Despite hype surrounding the use of wikis, blogs, social networks and other tools in the workplace, social software in businesses is still more of a grassroots effort led by frontline users than it is a company-wide collaboration practice, according to a new Nielsen Norman Group study.
The user experience research firm cased 14 companies in six countries for the 168-page report, "Enterprise 2.0: Social Software on Intranets: A Report From the Front Lines of Enterprise Social Software Projects," co-authored by Patty Caya and Jakob Nielsen. Participants include IBM, BT, Intel, Sun Microsystems and Sprint Nextel; other companies preferred anonymity.
"Underground adoption of off-the-shelf Web 2.0 tools might seem out of character in the enterprise, but users see the value of these tools and are more often than executives able to translate that value to an internal use," said Jakob Nielsen, principal of Nielsen Norman Group.
The front-line workers, a kind of Facebook Generation, are leading this adoption. Members of this group are typically 20-somethings just out of college, or even those who have been using social tools for four or five years. Such workers have been groomed on social networks such as MySpace and Facebook, or even hosted their own blogs through Blogger, Movable Type, WordPress or some other platform.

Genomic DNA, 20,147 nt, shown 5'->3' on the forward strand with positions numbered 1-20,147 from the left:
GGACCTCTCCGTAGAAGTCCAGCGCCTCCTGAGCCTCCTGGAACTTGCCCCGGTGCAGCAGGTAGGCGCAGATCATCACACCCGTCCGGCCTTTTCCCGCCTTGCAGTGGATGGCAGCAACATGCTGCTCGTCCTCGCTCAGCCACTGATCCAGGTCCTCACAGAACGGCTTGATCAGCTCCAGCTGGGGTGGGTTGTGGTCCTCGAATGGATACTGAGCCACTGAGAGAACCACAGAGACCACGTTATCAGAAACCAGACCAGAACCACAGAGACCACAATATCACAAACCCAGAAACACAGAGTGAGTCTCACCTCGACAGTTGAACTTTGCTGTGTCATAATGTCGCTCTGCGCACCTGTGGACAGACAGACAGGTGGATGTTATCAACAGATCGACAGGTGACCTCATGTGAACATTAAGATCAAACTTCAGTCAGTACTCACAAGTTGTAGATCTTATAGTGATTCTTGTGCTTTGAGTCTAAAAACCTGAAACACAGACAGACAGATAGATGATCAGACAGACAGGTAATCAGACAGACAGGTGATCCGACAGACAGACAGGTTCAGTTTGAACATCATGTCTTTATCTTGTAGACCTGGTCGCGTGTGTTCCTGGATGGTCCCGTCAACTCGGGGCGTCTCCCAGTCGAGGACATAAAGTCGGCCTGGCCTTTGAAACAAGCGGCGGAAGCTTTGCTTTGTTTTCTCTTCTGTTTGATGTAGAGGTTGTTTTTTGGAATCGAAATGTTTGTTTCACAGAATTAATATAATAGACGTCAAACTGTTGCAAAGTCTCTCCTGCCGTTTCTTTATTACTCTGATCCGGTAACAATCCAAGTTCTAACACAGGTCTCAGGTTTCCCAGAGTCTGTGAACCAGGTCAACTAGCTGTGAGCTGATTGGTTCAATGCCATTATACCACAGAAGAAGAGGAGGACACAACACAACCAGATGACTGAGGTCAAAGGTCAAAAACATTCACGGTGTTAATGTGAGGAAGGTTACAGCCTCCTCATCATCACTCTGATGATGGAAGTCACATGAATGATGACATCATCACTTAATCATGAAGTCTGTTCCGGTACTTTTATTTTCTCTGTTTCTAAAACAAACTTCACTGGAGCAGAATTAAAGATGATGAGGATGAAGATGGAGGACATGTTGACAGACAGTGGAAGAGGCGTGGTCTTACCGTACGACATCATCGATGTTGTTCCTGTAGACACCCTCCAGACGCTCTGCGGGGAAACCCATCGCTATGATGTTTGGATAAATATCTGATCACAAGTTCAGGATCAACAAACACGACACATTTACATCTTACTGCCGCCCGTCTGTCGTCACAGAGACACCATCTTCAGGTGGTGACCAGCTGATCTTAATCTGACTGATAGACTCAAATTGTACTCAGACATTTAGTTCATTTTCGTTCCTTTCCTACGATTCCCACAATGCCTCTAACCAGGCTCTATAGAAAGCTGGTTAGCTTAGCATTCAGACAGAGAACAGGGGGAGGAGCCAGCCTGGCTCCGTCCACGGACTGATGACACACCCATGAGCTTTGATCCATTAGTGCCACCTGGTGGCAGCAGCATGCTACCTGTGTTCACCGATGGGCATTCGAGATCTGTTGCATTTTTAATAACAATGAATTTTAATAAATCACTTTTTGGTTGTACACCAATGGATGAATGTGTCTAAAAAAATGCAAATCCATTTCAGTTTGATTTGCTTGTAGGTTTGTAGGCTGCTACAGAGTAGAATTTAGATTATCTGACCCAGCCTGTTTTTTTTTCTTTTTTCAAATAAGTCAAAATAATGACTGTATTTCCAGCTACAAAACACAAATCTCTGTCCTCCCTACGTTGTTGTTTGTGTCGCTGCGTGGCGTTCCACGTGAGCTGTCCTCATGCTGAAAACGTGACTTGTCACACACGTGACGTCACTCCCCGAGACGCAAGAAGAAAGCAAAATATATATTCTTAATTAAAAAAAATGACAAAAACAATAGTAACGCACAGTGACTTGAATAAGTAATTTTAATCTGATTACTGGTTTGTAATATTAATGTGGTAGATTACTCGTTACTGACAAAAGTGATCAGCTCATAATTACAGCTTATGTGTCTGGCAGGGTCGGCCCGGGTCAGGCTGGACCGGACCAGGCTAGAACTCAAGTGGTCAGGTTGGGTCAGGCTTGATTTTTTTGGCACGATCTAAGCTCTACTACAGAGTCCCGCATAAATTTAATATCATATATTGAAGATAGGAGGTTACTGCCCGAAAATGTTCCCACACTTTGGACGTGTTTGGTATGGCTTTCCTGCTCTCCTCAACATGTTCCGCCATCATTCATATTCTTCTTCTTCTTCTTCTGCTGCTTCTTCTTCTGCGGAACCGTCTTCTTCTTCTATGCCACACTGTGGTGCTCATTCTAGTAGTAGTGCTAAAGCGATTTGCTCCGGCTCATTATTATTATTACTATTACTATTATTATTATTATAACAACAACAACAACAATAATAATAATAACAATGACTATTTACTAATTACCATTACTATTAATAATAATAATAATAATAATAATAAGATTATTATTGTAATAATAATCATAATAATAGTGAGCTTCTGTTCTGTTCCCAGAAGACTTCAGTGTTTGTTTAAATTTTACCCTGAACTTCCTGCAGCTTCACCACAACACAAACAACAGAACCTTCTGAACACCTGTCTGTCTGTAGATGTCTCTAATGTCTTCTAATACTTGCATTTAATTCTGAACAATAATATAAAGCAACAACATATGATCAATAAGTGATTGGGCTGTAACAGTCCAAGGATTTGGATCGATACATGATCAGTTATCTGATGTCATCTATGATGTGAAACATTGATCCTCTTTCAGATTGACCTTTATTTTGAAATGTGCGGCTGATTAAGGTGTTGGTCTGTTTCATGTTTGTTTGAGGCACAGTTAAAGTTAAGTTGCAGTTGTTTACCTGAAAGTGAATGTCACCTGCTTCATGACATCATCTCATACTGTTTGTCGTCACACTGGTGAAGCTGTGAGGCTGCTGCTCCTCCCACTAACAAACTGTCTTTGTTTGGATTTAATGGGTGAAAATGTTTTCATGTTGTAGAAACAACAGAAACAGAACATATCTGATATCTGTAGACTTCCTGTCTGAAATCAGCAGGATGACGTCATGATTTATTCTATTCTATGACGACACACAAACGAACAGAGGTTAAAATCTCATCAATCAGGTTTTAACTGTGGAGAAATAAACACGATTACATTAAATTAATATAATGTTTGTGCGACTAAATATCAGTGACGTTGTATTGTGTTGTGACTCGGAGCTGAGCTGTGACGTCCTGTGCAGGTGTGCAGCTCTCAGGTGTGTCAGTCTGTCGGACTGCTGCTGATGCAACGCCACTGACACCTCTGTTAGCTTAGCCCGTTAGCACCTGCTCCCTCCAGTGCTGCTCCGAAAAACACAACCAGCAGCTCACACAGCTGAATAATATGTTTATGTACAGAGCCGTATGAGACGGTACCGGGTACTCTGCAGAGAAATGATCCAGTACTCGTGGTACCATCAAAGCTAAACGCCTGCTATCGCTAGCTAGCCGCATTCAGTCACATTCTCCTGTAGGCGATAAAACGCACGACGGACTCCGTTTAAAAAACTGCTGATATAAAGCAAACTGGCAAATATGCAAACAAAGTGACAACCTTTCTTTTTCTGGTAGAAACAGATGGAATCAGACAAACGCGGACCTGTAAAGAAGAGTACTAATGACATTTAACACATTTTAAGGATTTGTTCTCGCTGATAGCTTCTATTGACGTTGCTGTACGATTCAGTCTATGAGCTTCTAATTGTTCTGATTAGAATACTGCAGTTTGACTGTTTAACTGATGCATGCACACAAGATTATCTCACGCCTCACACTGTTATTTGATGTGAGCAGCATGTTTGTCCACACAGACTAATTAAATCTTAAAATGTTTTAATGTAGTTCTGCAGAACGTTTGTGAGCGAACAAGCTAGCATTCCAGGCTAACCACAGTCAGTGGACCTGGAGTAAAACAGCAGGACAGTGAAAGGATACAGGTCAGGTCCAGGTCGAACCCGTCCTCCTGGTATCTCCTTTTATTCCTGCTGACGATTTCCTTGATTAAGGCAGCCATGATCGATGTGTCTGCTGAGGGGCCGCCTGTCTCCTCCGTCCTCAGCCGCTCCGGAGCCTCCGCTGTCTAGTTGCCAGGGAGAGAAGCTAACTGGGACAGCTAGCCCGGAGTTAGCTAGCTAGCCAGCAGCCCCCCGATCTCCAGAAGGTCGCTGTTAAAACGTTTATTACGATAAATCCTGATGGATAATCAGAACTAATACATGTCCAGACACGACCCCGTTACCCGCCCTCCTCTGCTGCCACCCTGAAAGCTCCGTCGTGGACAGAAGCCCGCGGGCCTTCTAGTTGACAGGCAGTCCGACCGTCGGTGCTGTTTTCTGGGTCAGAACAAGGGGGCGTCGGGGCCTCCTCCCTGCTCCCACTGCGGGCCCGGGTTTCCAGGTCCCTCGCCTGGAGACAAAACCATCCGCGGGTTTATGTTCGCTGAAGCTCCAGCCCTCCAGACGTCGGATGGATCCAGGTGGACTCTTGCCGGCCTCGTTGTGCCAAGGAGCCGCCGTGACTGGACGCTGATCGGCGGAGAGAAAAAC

"As social tools begin to shape workers' expectations for how they get things done, it raises expectations for how they collaborate and communicate and participate in content development," said Nielsen Norman Group user-experience specialist Patty Caya. "The social Web has turned consumers into producers and this will impact how they work."
Accordingly, these workers expect blogs, wikis, RSS feeds and other outlets in the workplace. Nielsen found that many senior managers still consider social tools something their teenagers use, highlighting a disconnect between management and their subordinates.
Managers risk losing workers who expect innovation in the outside world to reflect directly on how they communicate at work. Herein lies the Catch-22: Adopting such tools too quickly can trigger a culture clash that leads to unintended consequences, such as information leaks.
These managers "are turning a blind eye to underground social software efforts until they prove their worth, after which they integrate them more thoroughly," Nielsen said, noting that the tools are a means to an end for solving business problems.